Lawyer: 'American Sniper' Chris Kyle said vet was 'straight-up nuts'

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Lawyer: 'American Sniper' Chris Kyle said vet was 'straight-up nuts'

by: Jamie Stengle | .
The Associated Press | .
published: February 12, 2015

STEPHENVILLE, Texas — Shortly before he was shot to death by a troubled former Marine at a Texas gun range, legendary Navy SEAL sniper Chris Kyle texted a buddy, "This dude is straight-up nuts," a defense attorney told jurors Wednesday.

A lawyer for Eddie Ray Routh said in opening statements of the man's murder trial that Routh's insanity was so evident that Kyle and his friend Chad Littlefield exchanged texts expressing alarm as the three rode together in February 2013 to a Texas shooting range.

"He's (sitting) right behind me, watch my six," Littlefield texted back, using a military reference for watching one's back.

But a prosecutor said Routh still knew right from wrong, even with a history of mental illness.

The first day of the highly anticipated trial also included sometimes tearful testimony from Kyle's widow, who spoke about her husband's passion for helping veterans, gun safety and opposition to mixing alcohol with gun use.

The case has drawn intense interest, largely because of Kyle's memoir about being a sniper who served four tours in Iraq. The Oscar-nominated film based on the book has grossed nearly $300 million.

Erath County District Attorney Alan Nash described the 27-year-old Routh as "a troubled young man" who on the morning of the killings numbed himself with marijuana and whiskey. He said a history of mental illness should not absolve Routh of being accountable for the deaths.

"The evidence will show that mental illnesses, even the ones that this defendant may or may not have, don't deprive people from being good citizens, to know right from wrong," Nash said.

Tim Moore, an attorney for Routh, said Kyle and Littlefield's text exchange shows how Routh was spiraling out of control. He told jurors that Routh was suffering from severe mental strain that day and thought he needed to kill the two or they would turn on him.

"He thought he had to take their lives or he was in danger," Moore said.

Kyle's widow, Taya Kyle, choked up and occasionally wiped away tears during her testimony. She said her husband had been approached by Routh's mother to help her son and that he chose to take Routh to Rough Creek partly because the hour-and-a-half drive could give him time to talk things out.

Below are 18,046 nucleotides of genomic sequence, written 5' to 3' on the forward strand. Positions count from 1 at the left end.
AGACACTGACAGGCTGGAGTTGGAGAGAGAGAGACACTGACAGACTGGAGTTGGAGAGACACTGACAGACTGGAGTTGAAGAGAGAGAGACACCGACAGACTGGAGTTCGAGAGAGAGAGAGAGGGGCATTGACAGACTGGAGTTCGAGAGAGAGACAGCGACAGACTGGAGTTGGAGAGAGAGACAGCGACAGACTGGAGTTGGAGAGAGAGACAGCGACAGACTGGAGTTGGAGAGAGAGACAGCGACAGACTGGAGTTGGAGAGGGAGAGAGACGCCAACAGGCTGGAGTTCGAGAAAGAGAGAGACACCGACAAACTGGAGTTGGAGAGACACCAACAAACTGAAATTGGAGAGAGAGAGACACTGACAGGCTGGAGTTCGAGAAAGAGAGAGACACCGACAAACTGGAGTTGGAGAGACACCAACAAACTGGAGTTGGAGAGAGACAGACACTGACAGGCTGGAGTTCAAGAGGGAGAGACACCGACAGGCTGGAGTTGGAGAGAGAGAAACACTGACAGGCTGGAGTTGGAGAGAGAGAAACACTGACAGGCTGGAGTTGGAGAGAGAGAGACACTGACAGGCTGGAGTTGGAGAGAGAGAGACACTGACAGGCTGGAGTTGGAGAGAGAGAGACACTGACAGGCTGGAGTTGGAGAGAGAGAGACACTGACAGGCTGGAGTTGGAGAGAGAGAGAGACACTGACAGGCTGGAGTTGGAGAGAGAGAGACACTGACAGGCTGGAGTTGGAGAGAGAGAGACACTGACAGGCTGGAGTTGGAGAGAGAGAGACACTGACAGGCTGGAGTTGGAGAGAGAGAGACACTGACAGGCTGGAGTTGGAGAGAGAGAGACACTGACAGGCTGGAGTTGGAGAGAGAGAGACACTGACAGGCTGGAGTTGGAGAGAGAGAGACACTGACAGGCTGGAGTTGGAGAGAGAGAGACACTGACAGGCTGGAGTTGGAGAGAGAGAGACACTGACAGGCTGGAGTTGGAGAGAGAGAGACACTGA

She said that as her husband left to the range, "we just said we loved each other and gave each other a hug and kiss."

She later called him around the time he arrived at Rough Creek and noticed her husband was unusually terse in their conversation. "It was short, like, `I wish I could say more,'" she said.

The widow testified that Littlefield and her husband were close, and enjoyed spending time with veterans as a way to help them ease back into civilian life. She detailed her husband's own struggles after leaving the battlefield, saying he had post-traumatic stress disorder, was irritable and slowed by physical ailments.

The defense asked whether her husband could recognize when someone had been drinking before firing weapons, suggesting that Chris Kyle and Littlefield should have known as they rode with Routh that he was intoxicated.

Taya Kyle said her husband didn't condone drinking while using weapons, and testified that he was upset when he once attended an event where people who had consumed alcohol were firing weapons.

The intense attention on the case has brought renewed focus to the mental struggles former military members face.

Routh was a small arms technician who served in Iraq and was deployed to earthquake-ravaged Haiti before leaving the Marines in 2010. Authorities say that after the February 2013 shooting, Routh drove to his sister's house in Kyle's truck, admitted to the killings and told his sister "people were sucking his soul."

Routh faces life in prison without parole if convicted.

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